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Zero tolerance

Published 9:48pm Wednesday, May 8, 2013

Sometimes it takes a disaster to convince people of the need for change. Following the public relations disaster in the Suffolk Public School system this week, it should be clear to everyone that it’s time for a change to the silly, pointless zero-tolerance policy the system has regarding “lookalike weapons.”

Two 7-year-old boys were suspended for two days following a classroom incident in which they pointed pencils at each other and made “gun sounds.” The suspensions were short because of the boys’ age, their immediate compliance with a teacher’s request that they stop and their complete lack of threatening behavior toward any other student or teacher. But they never should have been suspended at all.

In these days of unease as a result of school shootings and public bombings, it is understandable that school administrators want to do everything they can to protect the youngsters in their charge. But there is a real question as to whether zero-tolerance policies do anything to protect children.

If the boys had threatened someone else, if they had ignored their teacher’s instructions, if they had a history of anti-social behavior or if they had been playing with something that actually appeared to be a weapon, the punishment might have fit the supposed crime, and there might have been an actual teaching opportunity presented by their suspensions.

Instead, the two 7-year-olds were likely flummoxed by the situation. So, too, for most of the adults that have heard about it — at least for those who are not part of the school system’s administration.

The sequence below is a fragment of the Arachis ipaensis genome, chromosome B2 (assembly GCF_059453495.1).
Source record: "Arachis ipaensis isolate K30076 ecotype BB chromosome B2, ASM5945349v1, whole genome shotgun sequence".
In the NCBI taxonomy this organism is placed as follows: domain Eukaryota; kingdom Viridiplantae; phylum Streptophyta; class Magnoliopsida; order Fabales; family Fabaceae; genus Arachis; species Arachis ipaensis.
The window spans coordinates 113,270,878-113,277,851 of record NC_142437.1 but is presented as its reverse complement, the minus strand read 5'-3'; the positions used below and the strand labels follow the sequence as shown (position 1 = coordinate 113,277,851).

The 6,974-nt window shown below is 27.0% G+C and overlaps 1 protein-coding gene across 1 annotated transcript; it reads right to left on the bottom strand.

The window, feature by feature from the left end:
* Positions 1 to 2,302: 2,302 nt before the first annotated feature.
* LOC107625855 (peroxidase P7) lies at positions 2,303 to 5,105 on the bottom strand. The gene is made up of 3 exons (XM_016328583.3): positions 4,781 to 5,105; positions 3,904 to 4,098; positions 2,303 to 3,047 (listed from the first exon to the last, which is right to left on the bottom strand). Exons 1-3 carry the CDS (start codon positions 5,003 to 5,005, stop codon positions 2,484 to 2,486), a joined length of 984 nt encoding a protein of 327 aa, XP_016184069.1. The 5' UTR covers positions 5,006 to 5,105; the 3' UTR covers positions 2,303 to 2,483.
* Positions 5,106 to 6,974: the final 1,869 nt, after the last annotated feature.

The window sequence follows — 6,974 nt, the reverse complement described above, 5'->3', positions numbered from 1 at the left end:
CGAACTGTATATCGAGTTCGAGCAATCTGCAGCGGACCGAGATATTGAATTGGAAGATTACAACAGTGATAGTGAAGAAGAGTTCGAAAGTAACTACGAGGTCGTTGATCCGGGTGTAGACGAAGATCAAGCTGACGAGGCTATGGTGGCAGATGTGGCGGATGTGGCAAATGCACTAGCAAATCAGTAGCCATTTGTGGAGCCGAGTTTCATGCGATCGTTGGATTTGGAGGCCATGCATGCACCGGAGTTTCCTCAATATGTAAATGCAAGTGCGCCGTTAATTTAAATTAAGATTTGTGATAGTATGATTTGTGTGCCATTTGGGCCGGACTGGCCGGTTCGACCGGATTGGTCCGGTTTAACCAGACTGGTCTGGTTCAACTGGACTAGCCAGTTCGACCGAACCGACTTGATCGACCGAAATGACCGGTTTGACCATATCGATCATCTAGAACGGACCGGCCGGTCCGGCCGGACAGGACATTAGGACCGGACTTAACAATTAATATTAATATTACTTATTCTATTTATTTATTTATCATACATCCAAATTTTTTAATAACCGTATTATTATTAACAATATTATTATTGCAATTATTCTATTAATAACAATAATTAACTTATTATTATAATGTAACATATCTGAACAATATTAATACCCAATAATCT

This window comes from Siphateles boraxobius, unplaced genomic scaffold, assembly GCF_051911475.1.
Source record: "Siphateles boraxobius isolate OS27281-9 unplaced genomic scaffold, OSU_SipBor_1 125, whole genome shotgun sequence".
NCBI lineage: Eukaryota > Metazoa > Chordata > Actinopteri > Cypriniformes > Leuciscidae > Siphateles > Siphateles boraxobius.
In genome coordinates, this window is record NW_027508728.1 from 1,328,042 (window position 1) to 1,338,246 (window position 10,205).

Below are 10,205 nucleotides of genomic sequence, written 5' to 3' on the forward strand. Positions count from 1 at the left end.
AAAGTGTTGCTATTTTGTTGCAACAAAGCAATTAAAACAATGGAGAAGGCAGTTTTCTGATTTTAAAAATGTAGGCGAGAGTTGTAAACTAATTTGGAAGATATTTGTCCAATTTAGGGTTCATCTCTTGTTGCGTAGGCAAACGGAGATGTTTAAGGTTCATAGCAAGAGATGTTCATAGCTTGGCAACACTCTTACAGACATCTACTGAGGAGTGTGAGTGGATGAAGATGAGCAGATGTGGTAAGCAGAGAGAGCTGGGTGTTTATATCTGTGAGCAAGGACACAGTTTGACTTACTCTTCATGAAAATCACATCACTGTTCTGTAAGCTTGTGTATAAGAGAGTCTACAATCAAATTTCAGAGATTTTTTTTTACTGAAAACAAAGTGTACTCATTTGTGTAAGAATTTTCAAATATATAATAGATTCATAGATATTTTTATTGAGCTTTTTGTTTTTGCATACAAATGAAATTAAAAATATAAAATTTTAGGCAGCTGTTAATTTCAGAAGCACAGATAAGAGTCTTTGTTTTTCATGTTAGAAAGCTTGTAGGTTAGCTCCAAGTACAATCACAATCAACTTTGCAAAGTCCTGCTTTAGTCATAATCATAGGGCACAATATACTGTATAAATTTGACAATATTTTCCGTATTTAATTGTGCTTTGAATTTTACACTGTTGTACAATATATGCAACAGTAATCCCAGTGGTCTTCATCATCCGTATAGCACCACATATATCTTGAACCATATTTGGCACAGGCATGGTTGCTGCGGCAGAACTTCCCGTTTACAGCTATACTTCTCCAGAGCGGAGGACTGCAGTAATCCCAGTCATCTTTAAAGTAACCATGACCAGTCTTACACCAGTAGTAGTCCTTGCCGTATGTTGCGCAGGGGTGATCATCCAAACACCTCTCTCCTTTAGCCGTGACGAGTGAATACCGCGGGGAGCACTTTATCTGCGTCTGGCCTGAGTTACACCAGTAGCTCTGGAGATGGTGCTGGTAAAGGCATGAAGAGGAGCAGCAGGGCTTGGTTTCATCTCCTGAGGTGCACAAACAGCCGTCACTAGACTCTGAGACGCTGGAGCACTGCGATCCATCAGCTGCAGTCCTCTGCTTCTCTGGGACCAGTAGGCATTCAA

The Internet has been rife this week with the collective disdain of thinking adults who realize the foolishness of the outcome of this incident. But the tone-deaf comments of a school spokesperson regarding the suspensions suggest a complete lack of appreciation by Suffolk Public Schools for common sense. “This action is considered a violation of our 15-year-old zero-tolerance weapons policy, because pointing pencils in a gun-like fashion at someone else is considered a threat or intimidation,” Bethanne Bradshaw wrote in an emailed response to questions.

Fortunately, School Board Chairman Mike Debranski seems to have a better grasp on the reality of little boys being little boys. “What I want to do is see if we give any latitude to the building principals in making decisions,” he said. “I think it’s worth looking at. It’s an issue we need to deal with more sensitively when it’s younger kids, especially real young kids that don’t know better.”

The School Board is expected to revisit its zero-tolerance policy during tonight’s meeting. Any update to the school system’s weapons policy should be rooted in a real effort to counteract real threats to safety.

Pencils are not guns. Fingers are not guns. Pictures are not guns. If Suffolk schools are going to have zero-tolerance policies, administrators should start with zero tolerance for silly, inane rules that do nothing to protect children.

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